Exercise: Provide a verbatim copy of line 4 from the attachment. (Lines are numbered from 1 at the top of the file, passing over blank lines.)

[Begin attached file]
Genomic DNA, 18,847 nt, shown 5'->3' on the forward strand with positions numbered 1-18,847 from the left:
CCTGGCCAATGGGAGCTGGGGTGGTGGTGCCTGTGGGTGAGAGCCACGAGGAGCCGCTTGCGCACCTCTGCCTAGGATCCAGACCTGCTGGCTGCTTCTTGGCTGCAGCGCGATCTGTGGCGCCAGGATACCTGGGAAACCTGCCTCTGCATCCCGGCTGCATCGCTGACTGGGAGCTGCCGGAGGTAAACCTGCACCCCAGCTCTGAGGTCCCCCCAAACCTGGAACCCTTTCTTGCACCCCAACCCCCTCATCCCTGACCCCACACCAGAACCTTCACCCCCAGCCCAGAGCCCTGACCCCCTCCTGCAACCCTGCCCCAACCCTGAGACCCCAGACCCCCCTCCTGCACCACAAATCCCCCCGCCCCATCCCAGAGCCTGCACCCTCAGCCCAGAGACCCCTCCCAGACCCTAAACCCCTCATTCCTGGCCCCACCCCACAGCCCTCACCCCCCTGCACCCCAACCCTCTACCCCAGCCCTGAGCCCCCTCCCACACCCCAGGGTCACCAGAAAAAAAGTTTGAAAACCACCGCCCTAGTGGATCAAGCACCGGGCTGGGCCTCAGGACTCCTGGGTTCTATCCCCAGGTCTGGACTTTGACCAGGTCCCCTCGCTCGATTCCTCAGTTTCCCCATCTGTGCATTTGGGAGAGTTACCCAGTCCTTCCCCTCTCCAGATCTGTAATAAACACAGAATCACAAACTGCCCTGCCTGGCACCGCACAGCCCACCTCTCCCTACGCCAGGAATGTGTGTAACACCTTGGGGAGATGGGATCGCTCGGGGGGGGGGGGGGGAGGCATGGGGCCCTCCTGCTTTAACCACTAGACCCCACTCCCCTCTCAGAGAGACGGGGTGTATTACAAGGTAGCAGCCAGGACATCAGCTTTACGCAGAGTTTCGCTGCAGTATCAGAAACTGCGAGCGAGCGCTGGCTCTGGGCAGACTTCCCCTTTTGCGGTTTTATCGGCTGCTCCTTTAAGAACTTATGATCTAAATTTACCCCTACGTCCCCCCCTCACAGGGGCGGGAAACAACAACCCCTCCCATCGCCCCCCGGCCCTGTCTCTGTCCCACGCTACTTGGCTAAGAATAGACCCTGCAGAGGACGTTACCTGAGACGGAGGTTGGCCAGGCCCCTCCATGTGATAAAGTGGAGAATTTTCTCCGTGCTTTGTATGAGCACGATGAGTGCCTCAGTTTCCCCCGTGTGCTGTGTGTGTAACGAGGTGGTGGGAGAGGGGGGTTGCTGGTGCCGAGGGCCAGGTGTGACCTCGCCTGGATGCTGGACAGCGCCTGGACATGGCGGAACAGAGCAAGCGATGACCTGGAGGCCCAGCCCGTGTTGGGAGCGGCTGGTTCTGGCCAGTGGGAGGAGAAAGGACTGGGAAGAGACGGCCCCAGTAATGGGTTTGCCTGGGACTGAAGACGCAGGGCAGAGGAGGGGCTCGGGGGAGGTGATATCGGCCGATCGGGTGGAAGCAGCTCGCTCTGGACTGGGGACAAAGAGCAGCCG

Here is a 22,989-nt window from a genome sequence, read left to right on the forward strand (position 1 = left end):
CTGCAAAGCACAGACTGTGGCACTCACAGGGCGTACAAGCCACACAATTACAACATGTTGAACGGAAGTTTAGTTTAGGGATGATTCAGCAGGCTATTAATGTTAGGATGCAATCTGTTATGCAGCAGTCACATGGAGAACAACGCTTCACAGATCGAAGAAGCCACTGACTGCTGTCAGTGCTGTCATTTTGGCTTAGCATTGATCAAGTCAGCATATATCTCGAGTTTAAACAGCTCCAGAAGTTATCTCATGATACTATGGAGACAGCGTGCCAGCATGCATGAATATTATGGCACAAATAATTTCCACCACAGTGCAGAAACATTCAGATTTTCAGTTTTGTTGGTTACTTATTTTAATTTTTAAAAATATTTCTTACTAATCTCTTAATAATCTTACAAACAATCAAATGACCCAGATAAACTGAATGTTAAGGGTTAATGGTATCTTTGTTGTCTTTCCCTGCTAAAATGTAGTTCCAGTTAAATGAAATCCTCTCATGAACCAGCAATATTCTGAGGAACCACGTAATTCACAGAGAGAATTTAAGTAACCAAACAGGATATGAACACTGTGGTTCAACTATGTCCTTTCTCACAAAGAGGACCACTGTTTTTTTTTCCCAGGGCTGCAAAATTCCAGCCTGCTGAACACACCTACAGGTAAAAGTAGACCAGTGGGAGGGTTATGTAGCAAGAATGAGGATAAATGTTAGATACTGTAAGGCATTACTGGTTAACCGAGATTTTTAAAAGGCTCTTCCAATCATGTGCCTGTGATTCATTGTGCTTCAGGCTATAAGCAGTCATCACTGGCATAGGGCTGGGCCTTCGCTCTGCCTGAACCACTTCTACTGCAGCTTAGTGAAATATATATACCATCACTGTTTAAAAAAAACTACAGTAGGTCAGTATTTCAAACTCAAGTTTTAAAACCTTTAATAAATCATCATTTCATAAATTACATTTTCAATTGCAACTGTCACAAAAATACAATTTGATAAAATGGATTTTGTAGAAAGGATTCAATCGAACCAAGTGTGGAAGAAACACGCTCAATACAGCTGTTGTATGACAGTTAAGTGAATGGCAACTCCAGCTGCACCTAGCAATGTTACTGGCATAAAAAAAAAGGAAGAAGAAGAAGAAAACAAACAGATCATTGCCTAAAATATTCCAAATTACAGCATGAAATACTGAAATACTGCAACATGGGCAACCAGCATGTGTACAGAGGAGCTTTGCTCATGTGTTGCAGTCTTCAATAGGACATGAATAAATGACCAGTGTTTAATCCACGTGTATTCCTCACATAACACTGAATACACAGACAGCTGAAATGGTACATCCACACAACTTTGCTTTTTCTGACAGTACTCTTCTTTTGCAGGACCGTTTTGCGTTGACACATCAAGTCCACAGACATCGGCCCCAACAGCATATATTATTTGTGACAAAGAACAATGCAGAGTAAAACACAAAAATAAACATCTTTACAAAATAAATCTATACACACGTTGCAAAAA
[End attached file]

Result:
CTGCAAAGCACAGACTGTGGCACTCACAGGGCGTACAAGCCACACAATTACAACATGTTGAACGGAAGTTTAGTTTAGGGATGATTCAGCAGGCTATTAATGTTAGGATGCAATCTGTTATGCAGCAGTCACATGGAGAACAACGCTTCACAGATCGAAGAAGCCACTGACTGCTGTCAGTGCTGTCATTTTGGCTTAGCATTGATCAAGTCAGCATATATCTCGAGTTTAAACAGCTCCAGAAGTTATCTCATGATACTATGGAGACAGCGTGCCAGCATGCATGAATATTATGGCACAAATAATTTCCACCACAGTGCAGAAACATTCAGATTTTCAGTTTTGTTGGTTACTTATTTTAATTTTTAAAAATATTTCTTACTAATCTCTTAATAATCTTACAAACAATCAAATGACCCAGATAAACTGAATGTTAAGGGTTAATGGTATCTTTGTTGTCTTTCCCTGCTAAAATGTAGTTCCAGTTAAATGAAATCCTCTCATGAACCAGCAATATTCTGAGGAACCACGTAATTCACAGAGAGAATTTAAGTAACCAAACAGGATATGAACACTGTGGTTCAACTATGTCCTTTCTCACAAAGAGGACCACTGTTTTTTTTTCCCAGGGCTGCAAAATTCCAGCCTGCTGAACACACCTACAGGTAAAAGTAGACCAGTGGGAGGGTTATGTAGCAAGAATGAGGATAAATGTTAGATACTGTAAGGCATTACTGGTTAACCGAGATTTTTAAAAGGCTCTTCCAATCATGTGCCTGTGATTCATTGTGCTTCAGGCTATAAGCAGTCATCACTGGCATAGGGCTGGGCCTTCGCTCTGCCTGAACCACTTCTACTGCAGCTTAGTGAAATATATATACCATCACTGTTTAAAAAAAACTACAGTAGGTCAGTATTTCAAACTCAAGTTTTAAAACCTTTAATAAATCATCATTTCATAAATTACATTTTCAATTGCAACTGTCACAAAAATACAATTTGATAAAATGGATTTTGTAGAAAGGATTCAATCGAACCAAGTGTGGAAGAAACACGCTCAATACAGCTGTTGTATGACAGTTAAGTGAATGGCAACTCCAGCTGCACCTAGCAATGTTACTGGCATAAAAAAAAAGGAAGAAGAAGAAGAAAACAAACAGATCATTGCCTAAAATATTCCAAATTACAGCATGAAATACTGAAATACTGCAACATGGGCAACCAGCATGTGTACAGAGGAGCTTTGCTCATGTGTTGCAGTCTTCAATAGGACATGAATAAATGACCAGTGTTTAATCCACGTGTATTCCTCACATAACACTGAATACACAGACAGCTGAAATGGTACATCCACACAACTTTGCTTTTTCTGACAGTACTCTTCTTTTGCAGGACCGTTTTGCGTTGACACATCAAGTCCACAGACATCGGCCCCAACAGCATATATTATTTGTGACAAAGAACAATGCAGAGTAAAACACAAAAATAAACATCTTTACAAAATAAATCTATACACACGTTGCAAAAA